Still, if the military is right to remind emotional parents of the difference between the martial and the civilian approach to pointless death, an occasional, tactful acknowledgment of the human cost of Iraq and Afghanistan might go some way to alleviating the army's current recruitment crisis. With Air Chief Marshal Sir Jock Stirrup predicting a shortage of young men willing to martyr themselves in what General Dannatt, the head of the army, calls "a generation of conflict", ministers might want to consider making the odd respectful allusion to tragic losses, a nation's gratitude, homes for heroes, etc, etc, rather than treating casualties as an unfortunate piece of policy fallout, or - as both prime minister Gordon Brown and foreign secretary David Miliband did this week, when discussing their global ambitions - totally ignoring them.

Would Brown's new policy of "hard-headed internationalism", Miliband was asked, have made any difference to the invasion of Iraq? "We don't resile from the decisions that were made in respect of the Iraq war," came the response. "No one is resiling from the original decision." Honestly, Miliband, even the most emotionally stunted of hard-headed amoeba might have considered it politic, when the subject of Iraq came up, to have mentioned the sacrifice of over 170 lives, and injuries affecting hundreds more of his compatriots.

Given that we are not, alas, in a position to pour any acetic acid on Miliband or Brown's antennae and watch out for rubbing, we can only speculate on the existence of a prawn-like ability to feel. While repeated use of the word "resile" certainly makes you wonder if Miliband possesses anything the rest of us would recognise as consciousness, both he and Brown are known to be sentimental, even excessively so, about fatherhood and babies. What, other than lowering the recruitment age to five, would make these doting fathers see the contradiction between loving their own little Isaacs and Frasers, and sending other people's teenagers off to be blown up in the desert, and abandoned on their return? Conscription?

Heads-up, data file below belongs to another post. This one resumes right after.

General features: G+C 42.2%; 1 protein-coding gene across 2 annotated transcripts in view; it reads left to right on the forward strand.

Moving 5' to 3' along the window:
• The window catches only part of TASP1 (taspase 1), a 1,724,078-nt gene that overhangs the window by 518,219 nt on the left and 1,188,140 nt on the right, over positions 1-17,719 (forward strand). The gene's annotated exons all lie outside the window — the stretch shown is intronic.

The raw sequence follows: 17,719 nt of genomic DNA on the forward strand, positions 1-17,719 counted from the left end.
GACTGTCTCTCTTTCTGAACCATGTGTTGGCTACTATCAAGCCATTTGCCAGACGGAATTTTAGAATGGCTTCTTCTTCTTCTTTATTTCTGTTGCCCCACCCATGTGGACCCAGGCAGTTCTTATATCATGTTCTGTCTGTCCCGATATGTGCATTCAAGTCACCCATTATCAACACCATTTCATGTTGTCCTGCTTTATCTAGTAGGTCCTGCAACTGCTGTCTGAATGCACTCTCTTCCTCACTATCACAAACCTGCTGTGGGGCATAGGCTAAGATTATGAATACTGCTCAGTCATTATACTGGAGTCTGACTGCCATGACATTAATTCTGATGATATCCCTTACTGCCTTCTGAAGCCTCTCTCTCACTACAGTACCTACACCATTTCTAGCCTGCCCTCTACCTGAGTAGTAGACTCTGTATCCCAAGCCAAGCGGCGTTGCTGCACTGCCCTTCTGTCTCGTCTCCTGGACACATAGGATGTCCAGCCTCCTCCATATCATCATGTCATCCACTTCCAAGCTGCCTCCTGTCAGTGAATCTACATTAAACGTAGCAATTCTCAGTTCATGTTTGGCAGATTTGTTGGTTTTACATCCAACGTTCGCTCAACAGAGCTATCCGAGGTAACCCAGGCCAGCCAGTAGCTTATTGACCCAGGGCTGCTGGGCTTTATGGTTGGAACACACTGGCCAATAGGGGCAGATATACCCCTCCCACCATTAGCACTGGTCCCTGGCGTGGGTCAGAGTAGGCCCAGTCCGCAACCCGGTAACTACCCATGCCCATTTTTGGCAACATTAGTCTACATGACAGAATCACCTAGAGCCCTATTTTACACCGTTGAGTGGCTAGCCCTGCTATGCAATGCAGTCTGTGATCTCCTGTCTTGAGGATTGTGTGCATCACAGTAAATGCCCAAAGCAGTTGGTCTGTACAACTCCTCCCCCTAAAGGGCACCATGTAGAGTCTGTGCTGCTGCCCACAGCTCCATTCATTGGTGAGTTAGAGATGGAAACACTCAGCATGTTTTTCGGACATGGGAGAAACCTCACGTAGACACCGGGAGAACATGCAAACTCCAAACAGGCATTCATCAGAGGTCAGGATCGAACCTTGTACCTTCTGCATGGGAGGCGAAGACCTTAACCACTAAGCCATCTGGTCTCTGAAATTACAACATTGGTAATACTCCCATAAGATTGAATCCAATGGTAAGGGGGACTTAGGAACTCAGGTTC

I had to look it up :

Verb 1. resile - pull out from an agreement, contract, statement, etc.; "The landlord cannot resile from the lease"
bow out, chicken out, back down, back off, pull out - remove oneself from an obligation; "He bowed out when he heard how much work was involved"
2. resile - spring back; spring away from an impact; "The rubber ball bounced"; "These particles do not resile but they unite after they collide"
bounce, rebound, ricochet, take a hop, spring, recoil, bound, reverberate
kick back, recoil, kick - spring back, as from a forceful thrust; "The gun kicked back into my shoulder"
bound off, skip - bound off one point after another
carom - rebound after hitting; "The car caromed off several lampposts"
bound, jump, leap, spring - move forward by leaps and bounds; "The horse bounded across the meadow"; "The child leapt across the puddle"; "Can you jump over the fence?"
3. resile - formally reject or disavow a formerly held belief, usually under pressure; "He retracted his earlier statements about his religion"; "She abjured her beliefs"
abjure, forswear, recant, retract
repudiate, disown, renounce - cast off; "She renounced her husband"; "The parents repudiated their son"